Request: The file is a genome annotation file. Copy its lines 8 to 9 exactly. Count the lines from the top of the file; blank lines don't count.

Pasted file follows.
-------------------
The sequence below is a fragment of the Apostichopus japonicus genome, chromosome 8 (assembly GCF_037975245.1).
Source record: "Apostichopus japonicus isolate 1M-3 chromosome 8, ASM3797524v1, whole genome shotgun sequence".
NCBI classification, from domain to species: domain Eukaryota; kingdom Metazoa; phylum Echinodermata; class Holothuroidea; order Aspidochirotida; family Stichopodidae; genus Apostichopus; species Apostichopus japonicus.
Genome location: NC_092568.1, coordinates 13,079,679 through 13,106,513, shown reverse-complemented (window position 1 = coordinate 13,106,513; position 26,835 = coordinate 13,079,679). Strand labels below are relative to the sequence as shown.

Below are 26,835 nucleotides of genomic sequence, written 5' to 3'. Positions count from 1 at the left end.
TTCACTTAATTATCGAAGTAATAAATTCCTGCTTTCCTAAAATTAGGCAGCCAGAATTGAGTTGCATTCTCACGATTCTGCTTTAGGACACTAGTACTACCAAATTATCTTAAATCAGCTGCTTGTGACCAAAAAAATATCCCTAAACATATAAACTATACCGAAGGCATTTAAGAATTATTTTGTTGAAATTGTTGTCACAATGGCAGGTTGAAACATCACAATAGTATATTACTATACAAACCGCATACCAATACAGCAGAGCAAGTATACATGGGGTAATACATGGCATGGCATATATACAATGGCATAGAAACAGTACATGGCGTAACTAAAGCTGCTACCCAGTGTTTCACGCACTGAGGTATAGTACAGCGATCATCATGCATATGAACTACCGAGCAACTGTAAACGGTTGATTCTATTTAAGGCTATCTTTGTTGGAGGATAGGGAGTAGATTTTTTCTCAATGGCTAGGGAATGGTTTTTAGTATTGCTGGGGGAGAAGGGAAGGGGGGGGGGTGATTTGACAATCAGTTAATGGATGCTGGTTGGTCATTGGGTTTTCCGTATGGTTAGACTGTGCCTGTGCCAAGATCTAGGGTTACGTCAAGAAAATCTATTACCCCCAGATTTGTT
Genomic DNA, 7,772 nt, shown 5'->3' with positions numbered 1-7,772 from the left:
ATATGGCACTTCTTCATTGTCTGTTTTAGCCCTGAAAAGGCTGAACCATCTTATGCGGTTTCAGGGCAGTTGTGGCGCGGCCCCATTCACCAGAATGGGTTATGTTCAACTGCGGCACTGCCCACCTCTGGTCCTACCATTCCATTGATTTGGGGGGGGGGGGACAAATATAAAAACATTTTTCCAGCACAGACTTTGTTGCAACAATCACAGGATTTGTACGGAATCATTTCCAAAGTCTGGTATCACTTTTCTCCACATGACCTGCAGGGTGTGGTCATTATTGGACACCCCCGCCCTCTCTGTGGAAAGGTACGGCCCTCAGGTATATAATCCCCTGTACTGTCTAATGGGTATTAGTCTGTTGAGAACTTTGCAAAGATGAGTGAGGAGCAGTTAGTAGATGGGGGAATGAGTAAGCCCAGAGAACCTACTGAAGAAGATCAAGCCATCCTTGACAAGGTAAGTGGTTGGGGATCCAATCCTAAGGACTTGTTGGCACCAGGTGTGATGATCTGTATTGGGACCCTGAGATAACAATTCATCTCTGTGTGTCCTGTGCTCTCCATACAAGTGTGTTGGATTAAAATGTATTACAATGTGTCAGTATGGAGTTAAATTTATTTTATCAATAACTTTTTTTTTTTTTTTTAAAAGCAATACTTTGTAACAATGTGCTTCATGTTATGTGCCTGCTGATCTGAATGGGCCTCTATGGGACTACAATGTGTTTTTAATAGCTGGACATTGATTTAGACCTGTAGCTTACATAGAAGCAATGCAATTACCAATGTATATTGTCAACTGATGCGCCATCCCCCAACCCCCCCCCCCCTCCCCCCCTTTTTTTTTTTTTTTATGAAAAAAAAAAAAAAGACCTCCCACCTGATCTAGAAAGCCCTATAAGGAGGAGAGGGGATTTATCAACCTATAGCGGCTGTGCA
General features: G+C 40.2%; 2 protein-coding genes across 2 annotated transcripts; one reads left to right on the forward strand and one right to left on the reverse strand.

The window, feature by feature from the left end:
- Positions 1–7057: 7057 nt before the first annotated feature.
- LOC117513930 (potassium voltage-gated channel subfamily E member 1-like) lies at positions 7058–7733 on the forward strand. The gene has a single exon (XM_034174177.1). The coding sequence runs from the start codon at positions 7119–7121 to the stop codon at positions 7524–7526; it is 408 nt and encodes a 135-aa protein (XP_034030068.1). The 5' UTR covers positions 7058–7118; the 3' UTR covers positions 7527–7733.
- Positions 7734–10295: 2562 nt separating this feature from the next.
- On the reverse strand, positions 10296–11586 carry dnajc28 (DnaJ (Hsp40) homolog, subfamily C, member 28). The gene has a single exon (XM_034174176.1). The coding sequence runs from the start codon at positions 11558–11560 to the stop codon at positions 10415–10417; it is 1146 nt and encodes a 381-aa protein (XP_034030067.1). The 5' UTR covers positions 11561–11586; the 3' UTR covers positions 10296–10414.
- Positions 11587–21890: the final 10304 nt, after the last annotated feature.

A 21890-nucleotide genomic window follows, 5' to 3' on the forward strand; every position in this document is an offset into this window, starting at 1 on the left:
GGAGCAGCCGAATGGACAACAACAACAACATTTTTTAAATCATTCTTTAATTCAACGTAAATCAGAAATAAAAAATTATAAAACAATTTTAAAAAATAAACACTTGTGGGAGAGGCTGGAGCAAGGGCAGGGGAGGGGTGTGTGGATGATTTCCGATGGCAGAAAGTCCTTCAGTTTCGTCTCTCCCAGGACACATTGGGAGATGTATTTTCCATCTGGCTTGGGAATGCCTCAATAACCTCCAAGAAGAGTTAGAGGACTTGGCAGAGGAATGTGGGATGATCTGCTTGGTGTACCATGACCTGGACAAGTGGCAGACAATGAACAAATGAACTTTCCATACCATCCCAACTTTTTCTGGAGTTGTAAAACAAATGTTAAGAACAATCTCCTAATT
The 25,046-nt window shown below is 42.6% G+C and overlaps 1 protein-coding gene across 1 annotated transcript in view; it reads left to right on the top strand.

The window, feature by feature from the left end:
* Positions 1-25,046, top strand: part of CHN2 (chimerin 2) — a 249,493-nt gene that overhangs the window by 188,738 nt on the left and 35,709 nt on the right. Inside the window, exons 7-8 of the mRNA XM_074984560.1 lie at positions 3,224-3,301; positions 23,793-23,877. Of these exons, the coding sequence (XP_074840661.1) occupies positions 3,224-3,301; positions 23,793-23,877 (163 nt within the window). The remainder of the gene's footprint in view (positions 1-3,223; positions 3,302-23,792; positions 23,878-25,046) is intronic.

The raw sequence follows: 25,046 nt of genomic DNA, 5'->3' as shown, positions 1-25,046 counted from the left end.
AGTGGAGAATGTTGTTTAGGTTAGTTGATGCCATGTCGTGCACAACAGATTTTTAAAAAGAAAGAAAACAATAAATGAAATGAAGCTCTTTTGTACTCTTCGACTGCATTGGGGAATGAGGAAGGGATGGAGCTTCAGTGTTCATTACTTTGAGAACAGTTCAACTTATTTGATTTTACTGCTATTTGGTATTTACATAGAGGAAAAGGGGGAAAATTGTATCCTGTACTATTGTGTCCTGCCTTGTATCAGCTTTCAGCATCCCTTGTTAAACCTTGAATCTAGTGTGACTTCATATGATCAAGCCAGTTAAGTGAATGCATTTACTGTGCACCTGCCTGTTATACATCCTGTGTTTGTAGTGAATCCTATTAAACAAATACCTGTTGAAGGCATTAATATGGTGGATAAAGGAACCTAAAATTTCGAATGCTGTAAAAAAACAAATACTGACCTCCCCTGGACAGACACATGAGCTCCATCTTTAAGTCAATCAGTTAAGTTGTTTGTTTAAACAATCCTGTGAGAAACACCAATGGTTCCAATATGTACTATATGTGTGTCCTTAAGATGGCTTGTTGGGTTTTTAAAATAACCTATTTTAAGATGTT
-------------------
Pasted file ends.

ATATGGCACTTCTTCATTGTCTGTTTTAGCCCTGAAAAGGCTGAACCATCTTATGCGGTTTCAGGGCAGTTGTGGCGCGGCCCCATTCACCAGAATGGGTTATGTTCAACTGCGGCACTGCCCACCTCTGGTCCTACCATTCCATTGATTTGGGGGGGGGGGGACAAATATAAAAACATTTTTCCAGCACAGACTTTGTTGCAACAATCACAGGATTTGTACGGAATCATTTCCAAAGTCTGGTATCACTTTTCTCCACATGACCTGCAGGGTGTGGTCATTATTGGACACCCCCGCCCTCTCTGTGGAAAGGTACGGCCCTCAGGTATATAATCCCCTGTACTGTCTAATGGGTATTAGTCTGTTGAGAACTTTGCAAAGATGAGTGAGGAGCAGTTAGTAGATGGGGGAATGAGTAAGCCCAGAGAACCTACTGAAGAAGATCAAGCCATCCTTGACAAGGTAAGTGGTTGGGGATCCAATCCTAAGGACTTGTTGGCACCAGGTGTGATGATCTGTATTGGGACCCTGAGATAACAATTCATCTCTGTGTGTCCTGTGCTCTCCATACAAGTGTGTTGGATTAAAATGTATTACAATGTGTCAGTATGGAGTTAAATTTATTTTATCAATAACTTTTTTTTTTTTTTTTAAAAGCAATACTTTGTAACAATGTGCTTCATGTTATGTGCCTGCTGATCTGAATGGGCCTCTATGGGACTACAATGTGTTTTTAATAGCTGGACATTGATTTAGACCTGTAGCTTACATAGAAGCAATGCAATTACCAATGTATATTGTCAACTGATGCGCCATCCCCCAACCCCCCCCCCCCTCCCCCCCTTTTTTTTTTTTTTTATGAAAAAAAAAAAAAAGACCTCCCACCTGATCTAGAAAGCCCTATAAGGAGGAGAGGGGATTTATCAACCTATAGCGGCTGTGCA
General features: G+C 40.2%; 2 protein-coding genes across 2 annotated transcripts; one reads left to right on the forward strand and one right to left on the reverse strand.